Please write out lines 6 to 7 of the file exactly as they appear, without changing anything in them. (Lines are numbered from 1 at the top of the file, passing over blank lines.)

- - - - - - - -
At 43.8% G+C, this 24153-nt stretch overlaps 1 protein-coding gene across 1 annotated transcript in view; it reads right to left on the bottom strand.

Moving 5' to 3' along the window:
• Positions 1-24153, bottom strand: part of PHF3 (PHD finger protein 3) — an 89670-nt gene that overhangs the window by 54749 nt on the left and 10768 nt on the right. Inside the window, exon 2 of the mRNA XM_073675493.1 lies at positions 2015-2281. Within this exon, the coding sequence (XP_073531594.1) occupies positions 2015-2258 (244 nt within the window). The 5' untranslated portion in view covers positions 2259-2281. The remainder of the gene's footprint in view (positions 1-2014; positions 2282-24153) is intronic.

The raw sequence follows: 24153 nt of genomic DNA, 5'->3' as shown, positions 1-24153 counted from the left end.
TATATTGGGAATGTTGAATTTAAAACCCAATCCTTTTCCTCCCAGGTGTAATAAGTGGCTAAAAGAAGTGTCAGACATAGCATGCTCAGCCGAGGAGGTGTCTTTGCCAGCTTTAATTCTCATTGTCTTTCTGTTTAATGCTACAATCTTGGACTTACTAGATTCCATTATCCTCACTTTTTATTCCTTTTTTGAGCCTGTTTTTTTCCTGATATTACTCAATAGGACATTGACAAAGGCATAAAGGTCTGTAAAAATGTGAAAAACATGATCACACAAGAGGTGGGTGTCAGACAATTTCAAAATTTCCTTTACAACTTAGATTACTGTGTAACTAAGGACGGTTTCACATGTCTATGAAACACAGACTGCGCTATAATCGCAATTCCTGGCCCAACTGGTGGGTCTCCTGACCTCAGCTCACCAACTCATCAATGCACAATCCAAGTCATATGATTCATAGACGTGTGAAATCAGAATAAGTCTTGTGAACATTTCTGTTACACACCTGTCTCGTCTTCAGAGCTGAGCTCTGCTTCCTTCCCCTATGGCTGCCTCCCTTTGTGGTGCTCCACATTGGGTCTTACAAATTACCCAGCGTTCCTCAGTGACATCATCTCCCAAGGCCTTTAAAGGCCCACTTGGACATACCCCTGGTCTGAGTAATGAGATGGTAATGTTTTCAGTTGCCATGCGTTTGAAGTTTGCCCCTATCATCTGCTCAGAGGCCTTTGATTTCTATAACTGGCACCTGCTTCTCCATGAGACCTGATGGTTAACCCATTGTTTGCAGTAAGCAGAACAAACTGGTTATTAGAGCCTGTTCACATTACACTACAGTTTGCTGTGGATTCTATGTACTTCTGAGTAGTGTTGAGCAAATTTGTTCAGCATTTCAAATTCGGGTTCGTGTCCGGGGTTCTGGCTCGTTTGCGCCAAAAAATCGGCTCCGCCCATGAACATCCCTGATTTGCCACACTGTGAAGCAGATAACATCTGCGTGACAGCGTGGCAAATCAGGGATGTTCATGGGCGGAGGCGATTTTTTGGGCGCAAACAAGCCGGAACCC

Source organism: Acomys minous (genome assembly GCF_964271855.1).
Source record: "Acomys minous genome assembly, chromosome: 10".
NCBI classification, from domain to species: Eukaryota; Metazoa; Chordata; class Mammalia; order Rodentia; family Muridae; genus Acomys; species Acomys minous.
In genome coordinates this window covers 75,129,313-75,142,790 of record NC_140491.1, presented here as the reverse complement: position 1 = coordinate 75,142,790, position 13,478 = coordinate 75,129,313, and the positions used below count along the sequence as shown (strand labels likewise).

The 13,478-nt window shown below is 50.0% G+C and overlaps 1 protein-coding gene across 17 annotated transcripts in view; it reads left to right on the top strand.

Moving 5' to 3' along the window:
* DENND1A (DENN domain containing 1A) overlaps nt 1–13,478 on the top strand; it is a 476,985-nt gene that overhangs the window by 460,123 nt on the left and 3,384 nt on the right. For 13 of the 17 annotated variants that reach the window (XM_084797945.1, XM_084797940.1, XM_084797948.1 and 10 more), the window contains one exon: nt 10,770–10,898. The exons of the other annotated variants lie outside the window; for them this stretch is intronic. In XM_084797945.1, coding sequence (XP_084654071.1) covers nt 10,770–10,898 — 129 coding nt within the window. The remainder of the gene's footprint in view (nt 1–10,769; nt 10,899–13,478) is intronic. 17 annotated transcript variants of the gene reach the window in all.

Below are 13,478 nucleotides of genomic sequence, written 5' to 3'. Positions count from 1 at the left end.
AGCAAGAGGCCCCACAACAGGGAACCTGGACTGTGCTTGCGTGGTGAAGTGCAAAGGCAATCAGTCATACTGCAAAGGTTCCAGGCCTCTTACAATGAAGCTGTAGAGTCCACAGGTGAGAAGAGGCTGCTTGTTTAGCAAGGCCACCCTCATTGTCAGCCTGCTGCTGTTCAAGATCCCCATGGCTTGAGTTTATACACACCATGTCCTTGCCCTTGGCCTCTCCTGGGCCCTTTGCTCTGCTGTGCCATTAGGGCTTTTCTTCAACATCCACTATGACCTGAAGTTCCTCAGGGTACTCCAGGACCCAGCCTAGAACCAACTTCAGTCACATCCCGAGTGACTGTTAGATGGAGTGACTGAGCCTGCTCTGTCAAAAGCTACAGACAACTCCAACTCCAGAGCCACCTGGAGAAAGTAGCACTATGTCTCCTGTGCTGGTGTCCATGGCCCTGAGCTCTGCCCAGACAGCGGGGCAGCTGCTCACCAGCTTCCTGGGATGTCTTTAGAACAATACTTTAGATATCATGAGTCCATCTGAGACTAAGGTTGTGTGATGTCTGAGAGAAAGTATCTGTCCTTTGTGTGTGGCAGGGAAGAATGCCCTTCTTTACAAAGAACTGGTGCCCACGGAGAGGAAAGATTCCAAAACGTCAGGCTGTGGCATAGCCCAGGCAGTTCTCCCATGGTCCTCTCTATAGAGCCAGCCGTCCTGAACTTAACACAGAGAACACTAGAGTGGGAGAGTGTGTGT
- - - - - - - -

Source organism: Acomys minous (genome assembly GCF_964271855.1).
Source record: "Acomys minous genome assembly, chromosome: 10".